``It is not well brought up behavior. ... They missed a good opportunity to shut up.''
-- French President Jacques Chirac, berating Eastern European countries for supporting the U.S. position on Iraq, Feb. 17
WASHINGTON--Chirac's outburst made headlines. It was clumsy, impolitic and revealing. But the bullying of New Europe by Old Europe is not new.
Last August, for example, Romania signed an agreement with the United States promising not to extradite Americans to the International Criminal Court. Romania is applying to join the European Union, and the European Union, for which the ICC is a pet project, was not amused. It registered its displeasure with Romania and then warned ``other candidate countries which have also been approached by the United States'' not to ``make any more moves to agree to sign such an accord.''
A few months earlier, the prime minister of the Czech Republic was attacked for making highly ungenerous statements about Yasser Arafat. ``Such language is not what we expect from a future member state,'' declared the European Union, an unsubtle threat to the Czech application for EU membership.
The division between the New Europe (newly liberated Eastern Europe) and the Old Europe (centered around France and Germany) has long been visible. As the center of gravity of American influence in Europe has shifted east to the Iron Curtain countries, it is no accident, comrade, that the only state dinner President Bush has hosted (apart from the traditional one for the president of Mexico) was for the president of Poland.
The Poles, and their Eastern European neighbors, have an immediate personal experience of life under tyranny--and of being liberated from that tyranny by American power. The French and many of those demonstrating in the streets of Western Europe last weekend are six decades removed from their liberation. They think freedom is as natural as the air they breathe, rather than purchased at the price of blood--American blood in no small measure.
This division in experience sets the stage for the division in politics. And for France' s fury at finding an American fifth column in the New Europe. When 13 East European states came out in support of the United States on Iraq, Chirac lost all reserve. His scolding of the Eastern Europeans has inadvertently demonstrated how much France's current dispute with the United States is not really about Iraq.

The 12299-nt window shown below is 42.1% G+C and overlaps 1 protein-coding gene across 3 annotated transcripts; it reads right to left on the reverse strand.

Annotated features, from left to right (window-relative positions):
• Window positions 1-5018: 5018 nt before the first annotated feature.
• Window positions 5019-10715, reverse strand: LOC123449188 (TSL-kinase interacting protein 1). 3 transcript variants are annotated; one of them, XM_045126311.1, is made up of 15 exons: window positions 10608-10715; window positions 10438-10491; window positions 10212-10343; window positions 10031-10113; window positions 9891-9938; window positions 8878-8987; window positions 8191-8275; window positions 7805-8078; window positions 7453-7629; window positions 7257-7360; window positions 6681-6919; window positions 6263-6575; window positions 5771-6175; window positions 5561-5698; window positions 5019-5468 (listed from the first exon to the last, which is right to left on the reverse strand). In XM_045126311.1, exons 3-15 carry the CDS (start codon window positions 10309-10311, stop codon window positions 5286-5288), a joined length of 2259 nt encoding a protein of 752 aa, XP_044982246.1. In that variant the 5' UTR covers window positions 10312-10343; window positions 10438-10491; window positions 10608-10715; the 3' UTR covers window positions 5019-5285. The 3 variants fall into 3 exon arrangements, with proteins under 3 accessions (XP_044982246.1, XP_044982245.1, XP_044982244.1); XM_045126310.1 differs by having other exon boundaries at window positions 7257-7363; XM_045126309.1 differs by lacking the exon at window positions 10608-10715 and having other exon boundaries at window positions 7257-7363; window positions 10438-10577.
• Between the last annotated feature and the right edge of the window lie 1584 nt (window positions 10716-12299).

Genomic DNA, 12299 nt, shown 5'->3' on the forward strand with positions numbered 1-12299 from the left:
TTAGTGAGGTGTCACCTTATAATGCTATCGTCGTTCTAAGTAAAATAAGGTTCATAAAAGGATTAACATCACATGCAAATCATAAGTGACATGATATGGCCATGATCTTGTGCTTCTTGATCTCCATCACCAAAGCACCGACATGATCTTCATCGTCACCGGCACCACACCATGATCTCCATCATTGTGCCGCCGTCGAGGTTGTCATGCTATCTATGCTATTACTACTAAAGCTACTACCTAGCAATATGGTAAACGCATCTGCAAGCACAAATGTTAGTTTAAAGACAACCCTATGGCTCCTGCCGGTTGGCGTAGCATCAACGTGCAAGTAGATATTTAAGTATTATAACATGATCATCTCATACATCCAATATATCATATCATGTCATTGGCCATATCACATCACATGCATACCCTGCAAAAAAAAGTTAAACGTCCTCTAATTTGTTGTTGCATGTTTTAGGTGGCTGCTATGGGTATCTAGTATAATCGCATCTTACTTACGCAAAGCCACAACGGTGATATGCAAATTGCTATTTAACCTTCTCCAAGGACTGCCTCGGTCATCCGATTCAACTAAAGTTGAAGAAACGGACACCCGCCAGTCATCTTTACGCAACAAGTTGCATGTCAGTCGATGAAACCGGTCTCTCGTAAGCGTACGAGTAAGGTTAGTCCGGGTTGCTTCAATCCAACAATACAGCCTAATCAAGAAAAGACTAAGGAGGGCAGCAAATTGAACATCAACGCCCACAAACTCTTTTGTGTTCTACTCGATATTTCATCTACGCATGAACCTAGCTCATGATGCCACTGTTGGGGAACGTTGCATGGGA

Sure, France has contracts and loans that will be jeopardized if Saddam is deposed. And French leaders may have dirty hands from dirty dealings that will show up when Saddam's archives are opened postwar.
Yet the lengths to which France has gone to oppose the United States show that the stakes are much higher. France has gone far beyond mere objection, far beyond mere obstruction. It is engaged in sabotage so active that it has taken to verbally attacking weaker states that dare take the American side.
Why? Sensing a world deeply uneasy about the American policy on Iraq, France seized what it saw as a unique opportunity to change the dynamics of the post-Cold War world. During the Cold War, Charles de Gaulle and his successors had tried breaking free of the United States by ``triangulating'' with the Soviets. De Gaulle withdrew France from NATO's military structure. France kept offering itself as a ``third force.'' That posturing went nowhere because France, like everyone else, depended ultimately on American power for defense against the Soviet threat.
With the end of the Soviet threat, everything changed. A unipolar system emerged with the United States dominant and unchallenged. The Iraq crisis has provided France an opportunity to create the first coherent challenge to that dominance--and to give France a unique position as leader of that challenge. Last Friday at the Security Council was the high water mark. France stood at the head of an impressive opposition bloc--Germany, Russia, China, perhaps seven other members of the Council and dozens of other smaller countries--challenging American policy, and, implicitly, American hegemony.
The world has not become bipolar. But we have just witnessed the first serious breach of the post-Cold War unipolarity--engineered not, as many expected, by Russia or China, but by France. France is reaching to become not only the leading power in Europe (hence the pique with those pesky Eastern Europeans), but the leader of a new pole of world power opposite the American ``hyperpower.''
Not a bad vocation for a country whose closest brush with glory and empire today consists of patrolling the swamps of the Ivory Coast.